Air Date: Saturday 18 June 2016
Guest: Vaughn Woodruff
Host: Steve Woods (Stevoe)
Studio Contributor: Debi Davis
Executive Producer: Emily Sullivan (Sully)
Vaughn Woodruff is a sixth generation Mainer who wanted to become an engineer, but was also drawn to the outdoors (like many of us are). After graduating from UMaine Orono, he went into the world and worked out west in California, Colorado, and finally Montana. While in Montana, Woodruff started Insource Renewables, a solar energy contracting firm and it is where he met his now wife Holly. He convinced her that Maine is the best place to raise a family so they packed up their home and business and moved everything back east.
Woodruff always had a passion for the environment so he brought his passions together to form his company. He’s also always found himself in an educational role, whether it be a teacher or a coach. While he was in California, he got his Master’s degree in Environmental Education and in his “free time” (which there isn’t much of if you’re Vaughn Woodruff) he likes to educate others on varying topics related to solar power and environmental issues. He has taught at Deering High School and through an integrated solar technology program at Kennebec Valley Community College.
Woodruff says that compared to the rest of the country, the northeast is the fastest growing in regards to solar power, but Maine doesn’t offer any state-funded credits or incentives to make the switch so we are far behind the rest of the region. He has been lobbying in Augusta to change this, but when his bill (which had bi-partisan support) reached the Governor’s desk, it was quickly veto’d like many other bills from LePage’s term.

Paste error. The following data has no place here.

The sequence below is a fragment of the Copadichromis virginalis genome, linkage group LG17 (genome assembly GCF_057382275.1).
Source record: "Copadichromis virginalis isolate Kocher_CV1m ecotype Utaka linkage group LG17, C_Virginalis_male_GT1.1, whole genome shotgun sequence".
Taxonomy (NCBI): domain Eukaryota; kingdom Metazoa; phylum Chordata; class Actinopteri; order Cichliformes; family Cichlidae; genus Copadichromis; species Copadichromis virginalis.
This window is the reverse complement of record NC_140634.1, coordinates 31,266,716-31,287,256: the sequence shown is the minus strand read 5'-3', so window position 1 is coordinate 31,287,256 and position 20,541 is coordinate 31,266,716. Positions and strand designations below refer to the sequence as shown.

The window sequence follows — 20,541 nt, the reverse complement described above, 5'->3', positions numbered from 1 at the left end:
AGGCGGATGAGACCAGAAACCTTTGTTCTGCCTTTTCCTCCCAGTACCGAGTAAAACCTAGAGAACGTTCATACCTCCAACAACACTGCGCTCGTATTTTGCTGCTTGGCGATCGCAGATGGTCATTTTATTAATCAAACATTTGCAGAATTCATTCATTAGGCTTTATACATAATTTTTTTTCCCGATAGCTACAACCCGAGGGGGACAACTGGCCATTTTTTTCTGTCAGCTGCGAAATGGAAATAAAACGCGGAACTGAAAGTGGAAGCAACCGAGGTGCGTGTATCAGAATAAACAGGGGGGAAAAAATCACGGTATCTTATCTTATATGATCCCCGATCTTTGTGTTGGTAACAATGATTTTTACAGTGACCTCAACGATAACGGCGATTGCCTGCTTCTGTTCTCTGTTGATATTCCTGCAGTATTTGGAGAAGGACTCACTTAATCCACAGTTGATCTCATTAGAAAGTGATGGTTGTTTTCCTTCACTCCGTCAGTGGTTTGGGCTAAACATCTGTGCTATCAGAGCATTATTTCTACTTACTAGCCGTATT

Woodruff believes that switching to solar power doesn’t have to be bad for existing companies, but energy providers that profit from energy use are trying to prevent end users from creating their own electricity. The bill solar energy proponents were working on would have been supported by $500M in private investment and could have created thousands of new jobs.
When Stevoe suggested Woodruff himself run for a political office, Woodruff politely declined. He feels he can have a greater effect in his own community and provide jobs at Insource Renewables, but he’s not going to quit lobbying.
To learn more about Insource Renewables and the state of solar energy in Maine, please listen to the interview below or go to InsourceRenewables.com.